Monday, July 30, 2012

The day it all went to hell

The past two days have been emotional for me. Unfortunately, I think it is going to continue for the next 7 weeks. I knew it was coming and I actually expected it to hit harder so I am thankful that is not the case, at least as of yet. But I know it's coming. And I am scared. I really think at times that I am suffering from a bit of PTSD.

I should probably step back and explain a little. As many of you know, we had Naya at home with us for 5 days before she was admitted to the hospital. Those 5 days were hell because she wasn't feeding or pooping but at least, at that point, we didn't think she was going to die. According to our pediatrician (whom we saw 3 times), she was just being a lazy newborn because I had an epidural. Obviously, she is not our pediatrician anymore. I'll get more into that some other time though. That's not what I intended to talk about about right now.

Anyway, so yesterday marked the one year anniversary of the day we brought Naya into the emergency room - otherwise known as the day it all went to hell. I obviously wasn't writing at that point in time and I don't know if I have ever spoken of it but that day was probably the second hardest and definitely the most confusing day of my life. Everything just went so terribly wrong so quickly that even now, a year later, I have a hard time comprehending it.

After we spent the first five days of her life force feeding her and not getting any answers from her ped, I got fed up and insisted we take her to the ER at about 5am on July 29th. When we got there, the ER staff didn't really know what to do. They hooked her up to an IV because she hadn't been feeding and ordered tests and xrays. They asked us a bunch of questions and discovered (after an abdominal xray), that she had a blockage in her bowels and ordered a transfer down to a hospital that performed neonatal surgery. While we were waiting for the ambulance, Naya's bowels released all over me as I was holding her and a few minutes later, she began projectile vomiting bile onto Dan. We later learned that this was probably the moment of her demise, as this was the point where she aspirated it into her lungs causing the pneumonia. It could have possibly been prevented if the ER had inserted a simple NG tube when we arrived (and told them she had been vomiting) but they didn't. The poor kid had all of the odds stacked against her.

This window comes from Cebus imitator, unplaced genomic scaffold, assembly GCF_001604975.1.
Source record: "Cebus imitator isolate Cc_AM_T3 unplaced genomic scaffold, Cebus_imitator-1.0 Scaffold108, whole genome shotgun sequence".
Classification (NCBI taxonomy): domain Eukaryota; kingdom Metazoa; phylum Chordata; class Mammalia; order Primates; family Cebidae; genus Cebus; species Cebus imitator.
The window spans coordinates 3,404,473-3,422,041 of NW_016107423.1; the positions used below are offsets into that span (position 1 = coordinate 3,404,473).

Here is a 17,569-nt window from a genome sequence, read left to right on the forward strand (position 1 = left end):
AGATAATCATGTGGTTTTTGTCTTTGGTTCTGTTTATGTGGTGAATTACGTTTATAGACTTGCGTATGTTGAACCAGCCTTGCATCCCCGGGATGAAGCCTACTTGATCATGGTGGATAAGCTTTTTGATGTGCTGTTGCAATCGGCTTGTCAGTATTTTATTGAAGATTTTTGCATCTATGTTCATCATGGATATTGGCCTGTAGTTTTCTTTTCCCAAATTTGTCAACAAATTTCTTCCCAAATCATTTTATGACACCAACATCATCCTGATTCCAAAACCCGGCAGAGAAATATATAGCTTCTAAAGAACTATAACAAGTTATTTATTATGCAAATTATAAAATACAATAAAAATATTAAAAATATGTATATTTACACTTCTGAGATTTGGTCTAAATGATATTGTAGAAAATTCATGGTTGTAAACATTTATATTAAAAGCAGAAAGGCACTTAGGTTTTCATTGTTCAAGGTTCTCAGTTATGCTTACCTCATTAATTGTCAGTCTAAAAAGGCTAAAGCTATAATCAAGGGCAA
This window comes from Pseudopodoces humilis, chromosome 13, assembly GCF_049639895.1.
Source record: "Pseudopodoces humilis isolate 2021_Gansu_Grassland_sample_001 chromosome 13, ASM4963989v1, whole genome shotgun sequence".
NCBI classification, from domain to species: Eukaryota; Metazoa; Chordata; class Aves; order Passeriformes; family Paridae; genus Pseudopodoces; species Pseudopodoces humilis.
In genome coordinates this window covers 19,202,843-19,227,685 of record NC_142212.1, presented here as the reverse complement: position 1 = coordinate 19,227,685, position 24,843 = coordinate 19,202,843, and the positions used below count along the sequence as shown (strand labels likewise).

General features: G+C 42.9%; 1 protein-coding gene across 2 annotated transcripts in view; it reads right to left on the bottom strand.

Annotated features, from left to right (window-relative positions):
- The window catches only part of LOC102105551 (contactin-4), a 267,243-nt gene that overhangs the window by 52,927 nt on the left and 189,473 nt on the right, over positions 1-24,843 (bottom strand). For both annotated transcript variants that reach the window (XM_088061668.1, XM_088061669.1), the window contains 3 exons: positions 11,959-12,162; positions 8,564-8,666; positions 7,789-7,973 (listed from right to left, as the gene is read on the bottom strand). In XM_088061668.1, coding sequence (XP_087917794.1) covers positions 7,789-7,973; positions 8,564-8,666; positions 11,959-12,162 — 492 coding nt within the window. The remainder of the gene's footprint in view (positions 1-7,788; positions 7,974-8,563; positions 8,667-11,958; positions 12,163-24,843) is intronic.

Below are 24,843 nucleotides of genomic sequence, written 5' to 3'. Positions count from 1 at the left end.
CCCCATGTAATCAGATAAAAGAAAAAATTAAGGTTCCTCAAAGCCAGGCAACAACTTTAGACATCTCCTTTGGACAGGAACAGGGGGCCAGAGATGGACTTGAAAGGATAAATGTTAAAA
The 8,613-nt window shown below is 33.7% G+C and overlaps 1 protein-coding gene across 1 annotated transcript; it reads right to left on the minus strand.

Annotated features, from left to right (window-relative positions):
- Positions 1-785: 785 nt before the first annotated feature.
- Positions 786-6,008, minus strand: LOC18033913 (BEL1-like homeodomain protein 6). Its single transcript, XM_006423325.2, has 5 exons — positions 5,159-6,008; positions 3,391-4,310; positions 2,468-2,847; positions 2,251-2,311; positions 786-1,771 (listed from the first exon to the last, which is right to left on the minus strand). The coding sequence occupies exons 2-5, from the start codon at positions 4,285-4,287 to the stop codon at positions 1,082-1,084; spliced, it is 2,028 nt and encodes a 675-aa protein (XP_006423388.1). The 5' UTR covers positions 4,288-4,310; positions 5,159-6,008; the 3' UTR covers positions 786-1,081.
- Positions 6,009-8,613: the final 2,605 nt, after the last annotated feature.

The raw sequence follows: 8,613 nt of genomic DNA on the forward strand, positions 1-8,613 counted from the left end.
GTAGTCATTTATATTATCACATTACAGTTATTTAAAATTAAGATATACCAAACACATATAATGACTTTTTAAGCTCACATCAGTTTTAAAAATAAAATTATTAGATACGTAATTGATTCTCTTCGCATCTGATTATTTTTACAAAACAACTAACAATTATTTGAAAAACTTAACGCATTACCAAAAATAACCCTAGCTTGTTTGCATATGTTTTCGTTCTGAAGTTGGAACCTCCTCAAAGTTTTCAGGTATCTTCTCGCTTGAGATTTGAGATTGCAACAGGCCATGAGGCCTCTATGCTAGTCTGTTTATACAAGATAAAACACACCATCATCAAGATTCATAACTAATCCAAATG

When the staff finally got her stabilized enough for the transfer, both Dan and I were pretty shaken. We had no idea what was happening and were more terrified than we have ever been in our lives. I also don't know if I have ever talked about this but Dan actually held Naya in the ambulance during the 90 minute trip to Santa Barbara. I sat up the front with the driver. When we got to the hospital, I held Naya in the ER while they tried to stabilize her before moving her to the PICU. This was the last time we held her while she was still alive. I didn't know it at the time but her stats were dipping dangerously low and she was dying. It took them awhile to stabilize her and they finally got her over to the PICU. There was a flurry of doctors and nurses rushing around, yelling at each other and ordering various things while Dan and I stood there in shock, not knowing what was happening to our baby. She had been fine two hours ago! The doctor eventually had us leave the room in the company of a Chaplin and a social worker. We didn't realize it at the time but we now know it's because she was dying and they were trying to save her life and didn't want us in the way. While we were gone, they intubated her, started her on some drips and rushed her to surgery. It was at that point that they finally told us how critical the situation was and that she might not make it through the surgery. We sat there in shock, sobbing and hyperventilating while waiting for the doctor to come back and tell us whether she was dead or alive. When they came back and told us that she had made it through the surgery, we were ecstatic. We thought the worst was over and that they could fix her. We didn't realize how wrong we were.

I wish I could forget the feeling of walking in to see her and she was hooked up to a million IV's with a ventilator breathing for her tiny, little body. I don't know how many of you have seen what a critically ill baby on a vent looks like but it is one of the most traumatic things to see in the world. Your immediate reaction is to start crying. There is a reason we have never shared a picture of what she looked like in the hospital on it out there. My heart breaks just thinking about her like that. My beautiful, perfect baby girl wasn't supposed to be hooked up to machines keeping her alive. It was a terrible moment that I will never forget as much as I would like to. I am still reeling from it. I don't know if I will ever understand. I don't know if I want to. Sometimes I just want this nightmare to be over. I don't want to relive what happened a year ago everyday for the next 7 weeks. I want to forget but I can't.


  1. As a mother, it is almost physically painful to read that. There is nothing I can offer you except my thoughts and prayers, but I will pray for you, your husband and baby every day for the next seven weeks and more. Nobody should ever have to go through what you have been through.

  2. I have walked in your shoes, and I know exactly what you are saying. Those moments of not knowing that the your baby wasn't going to make it... The critically ill baby on a vent... The not wanting to share photos of these things... The incompetent paediatrician... Ugh, I'm so sorry. I hope these next few weeks are gentle to you.

  3. Thank you guys. It's always kind of surreal when I think about it. I can't believe people have to go through this everyday.

  4. Its sad because all the doctors go through training and could noot realize what was happening. This breaks my heart so much.